Monday, November 21, 2011

Colorado Springs Raid, and a Statement of Principle

Well, the city government dragged its collective feet about extending the Occupy permit in Colorado Springs for another 30 days, but they sure didn't waste any time calling the cops to tear down the encampment at 1 a.m. on the morning of Nov. 21, once they decided not to extend the permit. This is the pattern that has been followed around the country, thankfully without arrests and violence in Colorado Springs, but always with intimidation and subterfuge. What we can be sure of, as I wrote in my last post, is that the hand of the federal government in the form of Justice Department and Department of Homeland Security is obvious. What we should mourn is that city, county, and state officials are ready at all times to use government-sanctioned violence - and that multiethnic liberal Democrats are just as ready to use that violence as conservative white-male Republicans.

Will the model for the United States be Egypt, where violence escalates on all sides, or Greece, where the government tries to pretend the shuffling of parties for an "acceptable" government for the EU actually matters, even as the street explodes and Greece becomes ungovernable? In either event, the bickering between Republicans and Democrats matters as little as the ruminations of the "supercommittee" on the deficit. Maybe if Repubs and Dems could both be on a Supercommittee, members of Occupy and Tea Party could both be on a SuperLynchMob, with pitchforks and torches at the ready. Because it sure looks like there is little worth saving in government as we know it.

Let's make a simple statement here: Now that Forbes magazine itself (the Voice of Capitalism in its most conservative form) has come out against the use of heavy-handed tactics nationwide, I think it's safe to say that if you believe in the methods used for Occupy takedown, you are simply wrong. It's nice to live in a country of freedoms where you have the right to be wrong, but never doubt that you are flat-assed wrong. And speaking of never doubting....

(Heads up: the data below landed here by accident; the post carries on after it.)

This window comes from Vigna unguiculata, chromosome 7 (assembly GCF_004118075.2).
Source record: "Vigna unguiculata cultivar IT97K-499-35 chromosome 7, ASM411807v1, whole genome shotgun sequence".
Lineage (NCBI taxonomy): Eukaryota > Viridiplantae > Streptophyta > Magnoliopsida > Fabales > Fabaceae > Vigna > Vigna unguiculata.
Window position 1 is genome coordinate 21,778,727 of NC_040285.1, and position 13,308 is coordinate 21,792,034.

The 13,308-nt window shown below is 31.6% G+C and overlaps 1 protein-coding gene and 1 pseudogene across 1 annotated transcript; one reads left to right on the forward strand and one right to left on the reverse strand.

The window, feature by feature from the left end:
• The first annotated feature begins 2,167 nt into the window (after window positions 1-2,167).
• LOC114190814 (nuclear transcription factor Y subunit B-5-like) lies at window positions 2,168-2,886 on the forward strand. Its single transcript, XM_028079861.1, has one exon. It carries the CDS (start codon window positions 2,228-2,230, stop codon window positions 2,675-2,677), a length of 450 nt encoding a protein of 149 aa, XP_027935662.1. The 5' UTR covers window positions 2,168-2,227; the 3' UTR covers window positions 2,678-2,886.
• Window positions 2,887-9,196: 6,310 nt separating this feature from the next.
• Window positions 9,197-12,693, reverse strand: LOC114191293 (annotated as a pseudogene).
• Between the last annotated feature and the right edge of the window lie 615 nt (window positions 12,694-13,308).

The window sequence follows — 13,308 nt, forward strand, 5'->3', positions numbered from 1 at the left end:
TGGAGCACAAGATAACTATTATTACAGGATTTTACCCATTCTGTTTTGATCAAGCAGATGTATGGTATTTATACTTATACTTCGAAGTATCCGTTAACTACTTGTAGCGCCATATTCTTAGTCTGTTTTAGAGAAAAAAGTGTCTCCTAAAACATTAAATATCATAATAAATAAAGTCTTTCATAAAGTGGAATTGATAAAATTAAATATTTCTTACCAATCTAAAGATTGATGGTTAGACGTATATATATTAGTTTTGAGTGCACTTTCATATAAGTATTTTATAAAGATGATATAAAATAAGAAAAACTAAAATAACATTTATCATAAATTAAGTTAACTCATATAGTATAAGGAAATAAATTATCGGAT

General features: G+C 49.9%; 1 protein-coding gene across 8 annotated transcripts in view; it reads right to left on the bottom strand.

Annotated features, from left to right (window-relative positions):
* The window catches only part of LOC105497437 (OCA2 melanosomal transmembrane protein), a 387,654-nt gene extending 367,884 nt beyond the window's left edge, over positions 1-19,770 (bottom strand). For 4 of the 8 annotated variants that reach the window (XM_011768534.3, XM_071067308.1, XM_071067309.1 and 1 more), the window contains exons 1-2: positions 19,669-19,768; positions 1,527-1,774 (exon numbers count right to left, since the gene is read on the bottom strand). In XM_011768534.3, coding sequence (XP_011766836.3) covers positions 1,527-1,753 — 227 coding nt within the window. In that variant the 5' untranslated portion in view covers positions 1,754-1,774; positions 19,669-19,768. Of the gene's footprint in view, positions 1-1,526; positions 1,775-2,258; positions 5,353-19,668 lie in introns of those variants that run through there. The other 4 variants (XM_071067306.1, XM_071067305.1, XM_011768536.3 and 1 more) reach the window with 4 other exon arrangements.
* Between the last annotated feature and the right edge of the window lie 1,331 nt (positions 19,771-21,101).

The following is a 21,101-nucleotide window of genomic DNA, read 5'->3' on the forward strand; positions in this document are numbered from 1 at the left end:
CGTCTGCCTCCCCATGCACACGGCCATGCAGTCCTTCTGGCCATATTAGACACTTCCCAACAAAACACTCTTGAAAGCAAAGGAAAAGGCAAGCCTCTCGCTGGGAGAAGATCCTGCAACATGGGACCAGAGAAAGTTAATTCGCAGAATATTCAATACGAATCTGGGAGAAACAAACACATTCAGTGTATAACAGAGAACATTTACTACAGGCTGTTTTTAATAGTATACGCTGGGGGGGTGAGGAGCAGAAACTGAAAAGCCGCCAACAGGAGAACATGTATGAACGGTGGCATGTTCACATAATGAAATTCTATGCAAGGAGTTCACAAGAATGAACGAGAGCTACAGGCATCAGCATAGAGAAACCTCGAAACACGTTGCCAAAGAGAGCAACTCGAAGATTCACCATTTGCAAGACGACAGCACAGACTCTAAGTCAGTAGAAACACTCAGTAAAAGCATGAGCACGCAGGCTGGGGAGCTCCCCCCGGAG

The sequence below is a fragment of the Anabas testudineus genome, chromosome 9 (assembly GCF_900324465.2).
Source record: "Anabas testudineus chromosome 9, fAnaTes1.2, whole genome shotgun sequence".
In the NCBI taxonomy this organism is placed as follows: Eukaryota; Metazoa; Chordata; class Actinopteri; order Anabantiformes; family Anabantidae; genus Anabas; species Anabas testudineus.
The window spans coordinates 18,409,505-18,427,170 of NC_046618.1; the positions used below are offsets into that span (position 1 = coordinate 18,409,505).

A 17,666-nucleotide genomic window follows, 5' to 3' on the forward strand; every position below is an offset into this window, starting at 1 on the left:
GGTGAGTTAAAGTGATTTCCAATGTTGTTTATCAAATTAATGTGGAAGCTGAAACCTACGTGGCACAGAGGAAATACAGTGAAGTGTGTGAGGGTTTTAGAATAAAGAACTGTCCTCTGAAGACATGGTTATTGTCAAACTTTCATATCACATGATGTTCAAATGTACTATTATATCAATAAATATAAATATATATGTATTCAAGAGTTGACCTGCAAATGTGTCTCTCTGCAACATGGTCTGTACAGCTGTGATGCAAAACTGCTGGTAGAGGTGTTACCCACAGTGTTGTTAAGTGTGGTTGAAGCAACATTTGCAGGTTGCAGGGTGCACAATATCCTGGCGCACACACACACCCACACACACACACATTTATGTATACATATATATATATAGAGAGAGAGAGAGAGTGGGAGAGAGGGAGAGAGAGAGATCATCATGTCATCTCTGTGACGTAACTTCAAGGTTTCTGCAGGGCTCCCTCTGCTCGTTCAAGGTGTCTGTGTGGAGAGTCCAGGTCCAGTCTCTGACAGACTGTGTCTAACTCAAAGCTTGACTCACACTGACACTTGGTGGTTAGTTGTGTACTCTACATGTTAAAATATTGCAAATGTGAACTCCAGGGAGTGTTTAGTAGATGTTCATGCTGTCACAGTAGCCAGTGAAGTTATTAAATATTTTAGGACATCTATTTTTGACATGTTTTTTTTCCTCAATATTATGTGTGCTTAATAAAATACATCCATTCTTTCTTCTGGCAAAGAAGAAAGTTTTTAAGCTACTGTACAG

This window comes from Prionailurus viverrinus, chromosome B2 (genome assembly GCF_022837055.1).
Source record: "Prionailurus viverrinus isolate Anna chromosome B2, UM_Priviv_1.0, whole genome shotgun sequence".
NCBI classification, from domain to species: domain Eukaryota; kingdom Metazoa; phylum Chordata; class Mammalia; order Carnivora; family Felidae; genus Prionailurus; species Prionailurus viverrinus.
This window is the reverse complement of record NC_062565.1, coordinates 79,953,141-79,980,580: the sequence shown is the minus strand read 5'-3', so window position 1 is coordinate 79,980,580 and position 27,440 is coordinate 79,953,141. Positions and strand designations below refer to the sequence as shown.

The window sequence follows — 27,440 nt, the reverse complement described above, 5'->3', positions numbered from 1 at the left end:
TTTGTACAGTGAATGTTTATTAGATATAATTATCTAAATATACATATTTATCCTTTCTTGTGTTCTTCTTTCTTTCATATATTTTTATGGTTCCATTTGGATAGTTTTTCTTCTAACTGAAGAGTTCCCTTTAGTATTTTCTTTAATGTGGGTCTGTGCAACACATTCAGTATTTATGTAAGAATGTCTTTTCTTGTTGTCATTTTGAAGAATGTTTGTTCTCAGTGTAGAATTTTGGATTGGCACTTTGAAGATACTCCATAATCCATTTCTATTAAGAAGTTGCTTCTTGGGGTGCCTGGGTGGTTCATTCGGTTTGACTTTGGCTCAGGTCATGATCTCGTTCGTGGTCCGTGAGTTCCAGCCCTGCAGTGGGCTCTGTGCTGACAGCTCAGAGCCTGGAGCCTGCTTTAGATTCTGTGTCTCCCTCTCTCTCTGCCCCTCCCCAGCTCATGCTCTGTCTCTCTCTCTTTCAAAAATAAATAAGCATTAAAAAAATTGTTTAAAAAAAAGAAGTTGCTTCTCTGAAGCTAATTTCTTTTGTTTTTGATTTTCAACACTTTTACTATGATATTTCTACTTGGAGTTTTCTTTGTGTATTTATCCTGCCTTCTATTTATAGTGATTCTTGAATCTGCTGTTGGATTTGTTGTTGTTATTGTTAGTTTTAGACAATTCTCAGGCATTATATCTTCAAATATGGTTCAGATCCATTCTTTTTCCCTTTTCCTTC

"Never doubt that a small group of thoughtful, committed citizens can change the world. Indeed, it is the only thing that ever has." - Margaret Mead

Monday, November 14, 2011

Defending the Ancien Regime

I'm glad that hyper-tweeter 'blogdiva' (Liza Sabater) made the point early on the morning of Nov. 14, as Oakland was cleared out by a multi-city police force, that the raid was as much a product of President Obama and DHS head Janet Napolitano, as of the multicultural, ostensibly liberal government of Oakland. Whenever multiple jurisdictions are involved, you can be sure that DHS law enforcement funds are involved, and likely the regional Joint Terrorism Task Forces are involved as well.
When you come right down to it, the federal government perceives the continued presence of semi-permanent encampments in multiple cities as a threat to the public order - and there are always enough "Black Bloc" provocateurs in many cities to give that perception some validity. I won't go so far as Liza to say that DHS considers Occupy as "low-level terrorism", but the feds certainly give cities plenty of tactical riot funds to make park-clearance a major goal.

What is to be done? A phalanx of judges in Nashville, including some rather conservative ones, have slapped down the governor of Tennessee and the state police for clearing public squares, saying that political encampments are themselves a protected form of free speech. Why not extend that argument to multiple cities with a class action lawsuit against those municipalities who are quick to ban protests? I'm thinking Albany, Atlanta, Austin, Berkeley, Chapel Hill, Denver, Nashville, Oakland, Portland, St. Louis, Salt Lake City... hmm, the list is getting long. Notice how many cities with "liberal" governments are listed? Arguments for public safety appeal to conservatives and liberals alike. Maybe it's time to initiate an economic boycott against these cities and others.

On Thursday night, I'm on a panel at Colorado College called "What if there were no Bill of Rights?" I'll argue that most Americans shy away from the Bill of Rights if it interferes with their entertainment bubble. And those in political office at municipal, county, or state level, even if they are liberal Democrats, are quick to eradicate free expression when a special event comes to town, like a G20 meeting or political party convention -- raiding organizing spaces, banning the wearing of bandanas within city limits, etc. Judges in locales like St. Paul, Minn. have fined city governments for suspending Constitutional rights on "emergency" grounds, when they know full well their temporary laws will not pass Constitutional muster. Maybe it's time to get serious on the punitive fines for such cities.

(On another topic, I spoke on a panel about the changing role of automated warfare and what it meant for the veteran. Here 'tis.)